The COVID-19 pandemic has led to steep drops in employment, income, and access to markets, pushing tens of millions of people in low- and middle-income countries into poverty. Social protection programming has emerged as a critical response to the social and economic fallout of the COVID-19 pandemic. Many of these programs are social assistance measures, which provide benefits to individuals even if they have not previously paid contributions to the program. Before the pandemic, cash-based social assistance has been shown to successfully reduce poverty and enhance well-being along a number of dimensions, across many different countries. But what is known about the extent to which cash transfers have mitigated the worst social, economic, and health impacts of the pandemic? And who has benefitted the most from such assistance?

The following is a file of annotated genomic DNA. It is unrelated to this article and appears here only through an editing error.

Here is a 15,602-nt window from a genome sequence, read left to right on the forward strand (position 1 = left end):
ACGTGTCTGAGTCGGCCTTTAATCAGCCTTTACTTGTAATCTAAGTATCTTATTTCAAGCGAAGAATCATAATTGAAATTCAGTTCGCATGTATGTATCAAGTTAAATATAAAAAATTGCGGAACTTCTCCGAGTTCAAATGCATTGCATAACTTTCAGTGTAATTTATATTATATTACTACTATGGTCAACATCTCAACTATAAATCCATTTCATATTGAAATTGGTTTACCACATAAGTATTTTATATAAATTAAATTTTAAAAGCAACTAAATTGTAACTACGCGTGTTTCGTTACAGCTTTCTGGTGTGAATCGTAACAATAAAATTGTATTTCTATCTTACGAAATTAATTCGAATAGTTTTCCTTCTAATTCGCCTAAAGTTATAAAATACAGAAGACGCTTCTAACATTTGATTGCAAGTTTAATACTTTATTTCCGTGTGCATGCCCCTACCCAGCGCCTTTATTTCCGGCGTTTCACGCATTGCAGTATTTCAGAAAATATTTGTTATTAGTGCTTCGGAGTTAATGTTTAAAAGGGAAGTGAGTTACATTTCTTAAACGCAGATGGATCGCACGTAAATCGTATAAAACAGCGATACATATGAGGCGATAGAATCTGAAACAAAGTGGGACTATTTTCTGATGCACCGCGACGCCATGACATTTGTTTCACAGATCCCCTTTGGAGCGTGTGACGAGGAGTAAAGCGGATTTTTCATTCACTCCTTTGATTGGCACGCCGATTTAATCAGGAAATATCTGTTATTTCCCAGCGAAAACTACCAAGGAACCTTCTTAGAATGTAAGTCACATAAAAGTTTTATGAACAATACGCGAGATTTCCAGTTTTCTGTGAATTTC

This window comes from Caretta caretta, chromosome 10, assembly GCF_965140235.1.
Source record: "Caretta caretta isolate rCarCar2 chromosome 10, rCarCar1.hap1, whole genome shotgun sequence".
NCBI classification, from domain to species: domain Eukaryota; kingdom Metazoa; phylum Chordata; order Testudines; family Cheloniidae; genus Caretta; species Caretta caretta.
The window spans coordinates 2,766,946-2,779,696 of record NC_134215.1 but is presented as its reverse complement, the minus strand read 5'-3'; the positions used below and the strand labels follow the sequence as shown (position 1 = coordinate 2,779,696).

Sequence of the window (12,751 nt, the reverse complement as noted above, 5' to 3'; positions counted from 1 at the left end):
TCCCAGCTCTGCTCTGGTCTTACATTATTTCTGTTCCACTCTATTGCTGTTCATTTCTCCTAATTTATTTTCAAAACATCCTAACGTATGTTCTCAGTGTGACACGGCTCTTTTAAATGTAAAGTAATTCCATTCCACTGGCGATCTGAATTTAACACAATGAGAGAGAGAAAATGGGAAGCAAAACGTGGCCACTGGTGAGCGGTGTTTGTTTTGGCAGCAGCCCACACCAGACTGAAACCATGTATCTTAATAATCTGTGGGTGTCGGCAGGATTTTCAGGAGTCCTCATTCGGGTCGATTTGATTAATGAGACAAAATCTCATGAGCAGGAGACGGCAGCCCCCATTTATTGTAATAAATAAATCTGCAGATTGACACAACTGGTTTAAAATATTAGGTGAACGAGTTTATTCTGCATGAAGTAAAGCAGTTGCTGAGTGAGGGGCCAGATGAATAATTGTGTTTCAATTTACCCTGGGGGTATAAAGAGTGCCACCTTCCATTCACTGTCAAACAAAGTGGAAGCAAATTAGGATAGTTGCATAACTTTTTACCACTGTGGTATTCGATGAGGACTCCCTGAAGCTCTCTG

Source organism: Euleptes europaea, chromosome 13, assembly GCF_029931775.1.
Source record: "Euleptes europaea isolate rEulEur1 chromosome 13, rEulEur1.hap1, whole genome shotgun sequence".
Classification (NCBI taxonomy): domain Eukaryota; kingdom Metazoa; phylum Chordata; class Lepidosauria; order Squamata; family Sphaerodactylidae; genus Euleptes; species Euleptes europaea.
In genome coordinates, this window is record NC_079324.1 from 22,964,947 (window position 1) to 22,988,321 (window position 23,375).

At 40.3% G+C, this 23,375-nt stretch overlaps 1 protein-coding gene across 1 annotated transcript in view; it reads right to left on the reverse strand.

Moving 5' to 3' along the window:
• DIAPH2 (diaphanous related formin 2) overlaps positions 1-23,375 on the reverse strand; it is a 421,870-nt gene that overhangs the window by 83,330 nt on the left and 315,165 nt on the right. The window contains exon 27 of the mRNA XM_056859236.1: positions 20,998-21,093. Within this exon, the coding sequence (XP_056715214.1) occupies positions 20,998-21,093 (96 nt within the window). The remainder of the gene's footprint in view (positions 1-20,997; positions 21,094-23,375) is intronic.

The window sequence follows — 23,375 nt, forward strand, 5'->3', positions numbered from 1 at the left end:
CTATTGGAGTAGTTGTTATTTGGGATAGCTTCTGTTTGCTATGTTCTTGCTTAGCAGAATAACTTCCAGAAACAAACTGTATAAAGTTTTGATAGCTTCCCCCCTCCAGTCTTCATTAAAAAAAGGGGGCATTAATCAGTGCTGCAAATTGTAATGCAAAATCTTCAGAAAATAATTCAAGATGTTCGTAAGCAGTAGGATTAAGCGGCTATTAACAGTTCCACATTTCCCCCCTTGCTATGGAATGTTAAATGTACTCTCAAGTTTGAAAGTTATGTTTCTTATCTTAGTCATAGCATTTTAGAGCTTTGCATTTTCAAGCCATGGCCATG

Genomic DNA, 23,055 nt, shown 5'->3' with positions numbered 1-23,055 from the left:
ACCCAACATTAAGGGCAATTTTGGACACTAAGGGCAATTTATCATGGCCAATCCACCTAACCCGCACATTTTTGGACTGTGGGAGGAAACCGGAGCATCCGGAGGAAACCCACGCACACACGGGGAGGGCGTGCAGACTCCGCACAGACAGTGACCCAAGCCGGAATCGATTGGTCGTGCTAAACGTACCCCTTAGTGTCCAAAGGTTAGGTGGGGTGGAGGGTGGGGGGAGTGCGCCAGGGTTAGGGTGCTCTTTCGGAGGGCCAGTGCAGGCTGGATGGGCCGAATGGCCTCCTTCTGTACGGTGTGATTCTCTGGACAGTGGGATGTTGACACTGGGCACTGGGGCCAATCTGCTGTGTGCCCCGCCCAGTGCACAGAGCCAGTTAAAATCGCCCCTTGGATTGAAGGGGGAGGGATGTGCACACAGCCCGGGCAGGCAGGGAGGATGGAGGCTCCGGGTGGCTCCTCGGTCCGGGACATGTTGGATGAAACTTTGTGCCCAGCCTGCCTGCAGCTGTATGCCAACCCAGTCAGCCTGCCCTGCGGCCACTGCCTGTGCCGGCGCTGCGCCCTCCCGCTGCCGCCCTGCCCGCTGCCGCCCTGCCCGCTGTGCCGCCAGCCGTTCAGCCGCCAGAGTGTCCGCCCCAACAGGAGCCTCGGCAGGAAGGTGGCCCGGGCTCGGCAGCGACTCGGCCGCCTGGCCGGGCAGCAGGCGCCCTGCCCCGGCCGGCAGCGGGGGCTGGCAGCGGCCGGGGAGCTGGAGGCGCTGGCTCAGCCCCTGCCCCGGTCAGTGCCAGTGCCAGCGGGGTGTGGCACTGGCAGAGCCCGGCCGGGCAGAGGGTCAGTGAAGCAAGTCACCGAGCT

This webinar collated the current evidence on cash during the pandemic across a range of outcomes including food security and nutrition, livelihood support, health behaviors, and inequalities. The webinar highlighted rigorous impact evaluations of cash-based programs from countries across Latin America and Africa including cash transfers and public works programs.
Dan Stein, Chief Economist, IDinsight
Kibrom Tafere, Economist in the Sustainability and Infrastructure Team, Development Research Group
Naercio Aquino Menezes Filho, Full Professor (IFB Chair) and Coordinator, Insper Public Policy Center
Pablo Querubín, Assistant Professor of Politics and Economics, New York University
Ana Serrano (moderator), Policy and Partnerships Manager, IPA Colombia
Watch the video recording below: